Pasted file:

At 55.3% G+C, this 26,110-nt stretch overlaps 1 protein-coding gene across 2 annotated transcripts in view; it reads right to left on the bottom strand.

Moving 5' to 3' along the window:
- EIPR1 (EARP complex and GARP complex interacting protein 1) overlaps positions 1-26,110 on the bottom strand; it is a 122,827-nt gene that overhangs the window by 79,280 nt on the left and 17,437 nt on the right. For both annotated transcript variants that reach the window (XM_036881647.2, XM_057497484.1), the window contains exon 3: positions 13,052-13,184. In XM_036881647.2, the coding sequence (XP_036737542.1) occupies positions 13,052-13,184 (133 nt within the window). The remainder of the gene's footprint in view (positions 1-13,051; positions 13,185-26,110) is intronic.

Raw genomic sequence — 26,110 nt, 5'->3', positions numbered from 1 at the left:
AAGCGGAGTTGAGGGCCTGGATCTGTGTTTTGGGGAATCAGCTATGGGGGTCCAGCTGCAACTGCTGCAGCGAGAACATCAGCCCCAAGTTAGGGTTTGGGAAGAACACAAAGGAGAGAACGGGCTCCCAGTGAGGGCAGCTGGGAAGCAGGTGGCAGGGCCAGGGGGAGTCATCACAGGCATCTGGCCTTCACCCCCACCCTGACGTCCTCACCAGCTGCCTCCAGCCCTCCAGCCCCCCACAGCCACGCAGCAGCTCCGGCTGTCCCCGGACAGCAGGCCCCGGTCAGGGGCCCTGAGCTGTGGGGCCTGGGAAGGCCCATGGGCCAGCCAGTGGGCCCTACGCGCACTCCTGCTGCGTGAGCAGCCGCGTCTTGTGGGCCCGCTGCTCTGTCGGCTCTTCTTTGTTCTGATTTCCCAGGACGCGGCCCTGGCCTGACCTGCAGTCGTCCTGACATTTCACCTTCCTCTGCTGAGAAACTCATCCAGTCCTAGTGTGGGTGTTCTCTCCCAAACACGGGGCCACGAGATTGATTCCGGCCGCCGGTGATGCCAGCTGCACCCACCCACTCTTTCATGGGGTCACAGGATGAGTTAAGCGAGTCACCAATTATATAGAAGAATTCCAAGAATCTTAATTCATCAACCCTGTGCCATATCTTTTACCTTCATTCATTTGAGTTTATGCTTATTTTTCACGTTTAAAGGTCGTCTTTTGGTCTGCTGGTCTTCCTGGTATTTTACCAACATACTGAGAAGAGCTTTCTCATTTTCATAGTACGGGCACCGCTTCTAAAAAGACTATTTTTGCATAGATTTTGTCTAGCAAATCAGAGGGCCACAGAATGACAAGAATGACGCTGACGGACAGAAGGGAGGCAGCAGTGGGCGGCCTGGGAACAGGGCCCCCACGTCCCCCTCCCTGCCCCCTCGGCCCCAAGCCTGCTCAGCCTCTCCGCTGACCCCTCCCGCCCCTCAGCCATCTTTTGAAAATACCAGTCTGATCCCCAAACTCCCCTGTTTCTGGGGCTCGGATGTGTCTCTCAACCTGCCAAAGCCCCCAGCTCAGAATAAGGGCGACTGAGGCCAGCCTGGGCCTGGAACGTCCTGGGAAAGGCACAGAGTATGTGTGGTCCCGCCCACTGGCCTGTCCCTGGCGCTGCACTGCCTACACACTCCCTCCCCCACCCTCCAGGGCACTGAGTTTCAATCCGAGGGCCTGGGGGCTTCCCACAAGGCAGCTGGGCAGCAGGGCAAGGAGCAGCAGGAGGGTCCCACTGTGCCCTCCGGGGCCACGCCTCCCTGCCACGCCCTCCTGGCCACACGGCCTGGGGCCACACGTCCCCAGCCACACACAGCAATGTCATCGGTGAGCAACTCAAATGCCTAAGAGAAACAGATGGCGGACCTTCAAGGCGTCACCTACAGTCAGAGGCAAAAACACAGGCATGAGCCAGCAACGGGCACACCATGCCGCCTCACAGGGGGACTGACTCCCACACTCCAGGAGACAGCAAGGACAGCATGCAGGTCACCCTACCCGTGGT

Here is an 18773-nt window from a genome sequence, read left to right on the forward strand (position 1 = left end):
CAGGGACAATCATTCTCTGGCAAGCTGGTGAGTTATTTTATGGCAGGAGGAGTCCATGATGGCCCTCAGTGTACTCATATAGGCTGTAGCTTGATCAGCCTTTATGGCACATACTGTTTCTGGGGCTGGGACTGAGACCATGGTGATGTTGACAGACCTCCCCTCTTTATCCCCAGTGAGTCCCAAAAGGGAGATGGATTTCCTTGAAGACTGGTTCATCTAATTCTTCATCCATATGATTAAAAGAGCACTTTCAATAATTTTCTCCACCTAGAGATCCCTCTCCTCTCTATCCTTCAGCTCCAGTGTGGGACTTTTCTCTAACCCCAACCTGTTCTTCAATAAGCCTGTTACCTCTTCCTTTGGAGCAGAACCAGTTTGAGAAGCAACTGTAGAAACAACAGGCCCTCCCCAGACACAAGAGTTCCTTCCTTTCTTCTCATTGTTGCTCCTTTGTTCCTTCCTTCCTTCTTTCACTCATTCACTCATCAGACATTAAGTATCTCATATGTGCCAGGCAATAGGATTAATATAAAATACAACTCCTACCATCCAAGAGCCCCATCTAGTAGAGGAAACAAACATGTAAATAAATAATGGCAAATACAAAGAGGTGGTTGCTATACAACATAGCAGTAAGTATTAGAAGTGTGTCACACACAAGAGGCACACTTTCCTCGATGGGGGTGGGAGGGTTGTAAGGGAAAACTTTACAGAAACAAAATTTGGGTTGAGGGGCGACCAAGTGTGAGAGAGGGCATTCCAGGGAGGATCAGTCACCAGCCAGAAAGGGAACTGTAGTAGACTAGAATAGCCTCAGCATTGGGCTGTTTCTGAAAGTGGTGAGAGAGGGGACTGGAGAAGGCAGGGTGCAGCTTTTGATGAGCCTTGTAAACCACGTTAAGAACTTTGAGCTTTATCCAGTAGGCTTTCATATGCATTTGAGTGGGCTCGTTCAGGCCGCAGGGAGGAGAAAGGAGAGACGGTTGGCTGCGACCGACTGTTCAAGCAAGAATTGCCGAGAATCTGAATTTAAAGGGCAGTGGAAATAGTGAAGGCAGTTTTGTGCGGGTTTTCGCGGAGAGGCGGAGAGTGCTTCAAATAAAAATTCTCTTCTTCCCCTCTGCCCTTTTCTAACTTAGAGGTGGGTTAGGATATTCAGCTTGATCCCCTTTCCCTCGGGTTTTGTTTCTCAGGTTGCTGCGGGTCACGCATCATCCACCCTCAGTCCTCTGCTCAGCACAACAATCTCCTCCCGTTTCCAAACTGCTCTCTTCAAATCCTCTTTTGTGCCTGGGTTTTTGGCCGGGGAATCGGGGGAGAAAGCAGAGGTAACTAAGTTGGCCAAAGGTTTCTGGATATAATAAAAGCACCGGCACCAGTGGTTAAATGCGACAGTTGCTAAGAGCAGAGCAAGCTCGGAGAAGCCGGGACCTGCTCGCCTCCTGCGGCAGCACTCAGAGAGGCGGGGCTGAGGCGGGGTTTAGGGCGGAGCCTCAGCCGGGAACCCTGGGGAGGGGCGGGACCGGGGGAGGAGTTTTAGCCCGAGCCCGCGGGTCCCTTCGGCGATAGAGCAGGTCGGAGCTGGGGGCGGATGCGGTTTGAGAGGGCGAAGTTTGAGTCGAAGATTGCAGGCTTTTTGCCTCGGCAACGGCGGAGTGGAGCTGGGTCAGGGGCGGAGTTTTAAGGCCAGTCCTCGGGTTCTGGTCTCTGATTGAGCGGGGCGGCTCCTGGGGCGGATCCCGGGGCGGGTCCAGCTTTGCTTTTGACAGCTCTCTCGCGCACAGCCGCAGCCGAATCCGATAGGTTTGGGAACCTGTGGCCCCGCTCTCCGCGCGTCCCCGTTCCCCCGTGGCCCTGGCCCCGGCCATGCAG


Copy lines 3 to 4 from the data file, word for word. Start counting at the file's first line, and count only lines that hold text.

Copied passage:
- EIPR1 (EARP complex and GARP complex interacting protein 1) overlaps positions 1-26,110 on the bottom strand; it is a 122,827-nt gene that overhangs the window by 79,280 nt on the left and 17,437 nt on the right. For both annotated transcript variants that reach the window (XM_036881647.2, XM_057497484.1), the window contains exon 3: positions 13,052-13,184. In XM_036881647.2, the coding sequence (XP_036737542.1) occupies positions 13,052-13,184 (133 nt within the window). The remainder of the gene's footprint in view (positions 1-13,051; positions 13,185-26,110) is intronic.

Raw genomic sequence — 26,110 nt, 5'->3', positions numbered from 1 at the left: